Understanding the water cycle by helicopter

In the Galapagos archipelago, the influx of immigrants has caused a marked increase in the use of freshwater resources, threatening the ecosystem. A mission led by a joint research unit is attempting to understand the water cycle in these islands in order to adequately respond to this universally crucial issue.

Environment and Biodiversity

Ecuador, Galapagos Islands., Ecuador

60,000 € to the Selection Committee at 2004/09/28

Project leader

---Naturalia et Biologia---


In the Galapagos Islands, inscribed on the World Heritage List, the freshwater cycle is not understood very well. Many questions have come up, remaining, for the moment, unanswered. For example, why are there no waterways in spite of heavy rainfall? Today, understanding these phenomena is of utmost importance due to the waves of immigrants from South American which regularly increase the local population. These people draw their water supply from wells dug without control. There are no collection networks and no wastewater decontamination stations. On the medium-term, these various practices create the risk of irreparable consequences on the ecosystem: lagoon reclamation, seawater intrusion, and salinisation of wells and underwater resources. To effectively treat these serious problems, a study conducted by the French joint research unit Sisyphe (Structure and function of continental water systems) upon request of Ecuadorian authorities and the French Embassy in Quito has been working since 2003 to understand the hydrological cycle of one of these islands (Santa Cruz). This study will help establish a well-designed plan for ecosystem-friendly freshwater resource use. Sisyphe has already conducted four missions thanks to the funding of its multitude of partners. A final series of geophysical investigations will be performed using a helicopter, due to the difficulty in accessing the site, using an electromagnetic method. The Veolia Foundation decided to make a 60,000 euro contribution to financing this airborne campaign. Once this innovative method is tested and fine-tuned, it could be used in many other regions all over the planet where difficult access makes underground investigation impossible through traditional methods.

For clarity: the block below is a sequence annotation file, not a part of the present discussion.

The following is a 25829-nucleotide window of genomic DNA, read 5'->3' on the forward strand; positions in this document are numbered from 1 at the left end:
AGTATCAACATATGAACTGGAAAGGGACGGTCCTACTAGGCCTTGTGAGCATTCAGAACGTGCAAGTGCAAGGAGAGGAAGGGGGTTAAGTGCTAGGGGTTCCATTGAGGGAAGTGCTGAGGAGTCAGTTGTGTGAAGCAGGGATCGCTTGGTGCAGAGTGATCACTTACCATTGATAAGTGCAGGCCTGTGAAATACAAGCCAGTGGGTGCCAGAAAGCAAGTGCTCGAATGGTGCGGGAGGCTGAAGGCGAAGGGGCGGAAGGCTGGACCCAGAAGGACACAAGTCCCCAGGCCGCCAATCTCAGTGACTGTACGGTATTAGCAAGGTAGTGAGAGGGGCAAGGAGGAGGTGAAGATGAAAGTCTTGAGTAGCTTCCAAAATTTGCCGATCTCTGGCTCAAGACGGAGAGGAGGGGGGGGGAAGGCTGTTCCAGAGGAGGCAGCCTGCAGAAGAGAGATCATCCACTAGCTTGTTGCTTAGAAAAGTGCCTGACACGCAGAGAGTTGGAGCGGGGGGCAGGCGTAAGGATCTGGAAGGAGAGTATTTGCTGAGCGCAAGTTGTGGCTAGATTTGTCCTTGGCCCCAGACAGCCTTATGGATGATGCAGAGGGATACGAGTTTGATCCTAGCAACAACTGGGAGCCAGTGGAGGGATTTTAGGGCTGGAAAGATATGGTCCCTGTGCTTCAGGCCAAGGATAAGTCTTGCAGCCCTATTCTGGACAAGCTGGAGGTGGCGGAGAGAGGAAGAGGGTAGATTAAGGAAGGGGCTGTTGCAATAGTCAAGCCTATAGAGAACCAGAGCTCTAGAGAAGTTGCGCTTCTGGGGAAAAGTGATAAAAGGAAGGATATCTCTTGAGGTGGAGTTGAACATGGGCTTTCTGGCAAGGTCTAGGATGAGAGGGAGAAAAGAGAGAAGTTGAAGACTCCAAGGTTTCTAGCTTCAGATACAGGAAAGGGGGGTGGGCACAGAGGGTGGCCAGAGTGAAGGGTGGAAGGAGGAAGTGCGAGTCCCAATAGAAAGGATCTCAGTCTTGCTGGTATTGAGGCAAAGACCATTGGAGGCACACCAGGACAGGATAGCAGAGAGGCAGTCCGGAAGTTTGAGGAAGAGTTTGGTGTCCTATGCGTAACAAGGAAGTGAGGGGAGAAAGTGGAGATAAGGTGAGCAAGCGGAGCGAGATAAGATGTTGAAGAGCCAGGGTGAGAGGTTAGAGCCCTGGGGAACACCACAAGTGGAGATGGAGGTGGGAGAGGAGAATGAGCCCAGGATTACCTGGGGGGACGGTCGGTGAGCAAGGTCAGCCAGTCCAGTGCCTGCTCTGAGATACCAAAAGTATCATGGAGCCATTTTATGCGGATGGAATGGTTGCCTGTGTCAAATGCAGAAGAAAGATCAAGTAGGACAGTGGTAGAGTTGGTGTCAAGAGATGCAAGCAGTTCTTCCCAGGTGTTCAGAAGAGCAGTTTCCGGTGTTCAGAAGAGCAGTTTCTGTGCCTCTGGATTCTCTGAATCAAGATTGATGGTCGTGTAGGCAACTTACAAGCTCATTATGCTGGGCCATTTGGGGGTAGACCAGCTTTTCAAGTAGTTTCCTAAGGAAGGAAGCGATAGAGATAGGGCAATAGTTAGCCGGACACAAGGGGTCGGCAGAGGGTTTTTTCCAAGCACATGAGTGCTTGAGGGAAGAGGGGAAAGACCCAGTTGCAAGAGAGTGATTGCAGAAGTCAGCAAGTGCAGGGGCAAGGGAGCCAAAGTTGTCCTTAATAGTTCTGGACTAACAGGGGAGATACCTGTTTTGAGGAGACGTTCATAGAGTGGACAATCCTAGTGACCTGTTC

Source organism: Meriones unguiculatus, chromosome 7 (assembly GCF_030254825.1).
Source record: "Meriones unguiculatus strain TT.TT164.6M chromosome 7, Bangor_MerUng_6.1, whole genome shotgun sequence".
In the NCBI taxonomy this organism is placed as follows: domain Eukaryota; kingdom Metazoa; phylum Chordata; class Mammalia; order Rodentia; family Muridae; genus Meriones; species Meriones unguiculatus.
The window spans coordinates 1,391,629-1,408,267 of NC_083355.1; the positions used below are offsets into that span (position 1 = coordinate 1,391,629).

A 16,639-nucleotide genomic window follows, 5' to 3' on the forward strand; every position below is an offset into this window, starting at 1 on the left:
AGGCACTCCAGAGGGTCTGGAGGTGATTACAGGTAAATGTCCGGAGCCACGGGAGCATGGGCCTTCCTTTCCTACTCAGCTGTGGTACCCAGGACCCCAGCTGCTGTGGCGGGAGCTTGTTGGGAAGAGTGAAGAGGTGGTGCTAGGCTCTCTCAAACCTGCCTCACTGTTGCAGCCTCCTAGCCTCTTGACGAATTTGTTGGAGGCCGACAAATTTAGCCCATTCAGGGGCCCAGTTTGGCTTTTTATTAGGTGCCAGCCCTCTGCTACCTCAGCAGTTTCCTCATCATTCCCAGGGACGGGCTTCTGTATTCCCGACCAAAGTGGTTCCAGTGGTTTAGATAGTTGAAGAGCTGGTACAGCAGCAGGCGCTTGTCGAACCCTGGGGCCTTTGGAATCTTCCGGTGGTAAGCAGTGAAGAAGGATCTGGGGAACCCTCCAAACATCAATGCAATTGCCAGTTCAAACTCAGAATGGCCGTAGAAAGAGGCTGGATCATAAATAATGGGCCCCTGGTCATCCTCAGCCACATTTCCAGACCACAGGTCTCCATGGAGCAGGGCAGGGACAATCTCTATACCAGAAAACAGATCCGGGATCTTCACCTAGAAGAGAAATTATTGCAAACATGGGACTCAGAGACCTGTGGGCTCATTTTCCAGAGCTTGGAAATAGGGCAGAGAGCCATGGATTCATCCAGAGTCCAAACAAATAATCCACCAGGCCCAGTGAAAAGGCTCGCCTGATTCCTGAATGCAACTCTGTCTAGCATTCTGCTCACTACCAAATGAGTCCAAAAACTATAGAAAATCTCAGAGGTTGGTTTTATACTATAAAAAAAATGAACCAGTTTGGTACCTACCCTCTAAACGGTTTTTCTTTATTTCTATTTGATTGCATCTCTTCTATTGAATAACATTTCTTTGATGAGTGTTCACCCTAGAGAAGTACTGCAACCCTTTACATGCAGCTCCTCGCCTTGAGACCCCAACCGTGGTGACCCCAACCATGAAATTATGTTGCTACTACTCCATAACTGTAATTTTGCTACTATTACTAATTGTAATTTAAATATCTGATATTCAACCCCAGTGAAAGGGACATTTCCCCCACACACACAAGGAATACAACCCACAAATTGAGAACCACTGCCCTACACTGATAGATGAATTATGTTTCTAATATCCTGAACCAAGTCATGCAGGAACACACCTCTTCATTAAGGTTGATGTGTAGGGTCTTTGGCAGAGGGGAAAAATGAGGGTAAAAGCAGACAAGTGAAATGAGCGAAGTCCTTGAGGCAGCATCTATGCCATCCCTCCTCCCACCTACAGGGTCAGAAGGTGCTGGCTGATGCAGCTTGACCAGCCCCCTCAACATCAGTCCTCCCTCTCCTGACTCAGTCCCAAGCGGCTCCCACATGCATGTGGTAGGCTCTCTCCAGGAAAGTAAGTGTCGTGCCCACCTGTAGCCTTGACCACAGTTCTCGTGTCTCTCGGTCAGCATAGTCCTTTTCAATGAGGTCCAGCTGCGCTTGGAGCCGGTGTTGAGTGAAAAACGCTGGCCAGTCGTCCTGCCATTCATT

Progress report

The airborne mission of the French joint research unit Sisyphe, dubbed Sky Team, conducted its observations during the year 2006. To start with, in May, its geophysicists, as planned, investigated the island of Santa Cruz. To consolidate their results, they then performed the same analyses above the island of San Cristobal. These two studies served to compile a very precise inventory of the water cycle of both groups. The current step involves interpreting all the data collected before drawing conclusions in terms of the conservation of the freshwater reserve throughout the archipelago.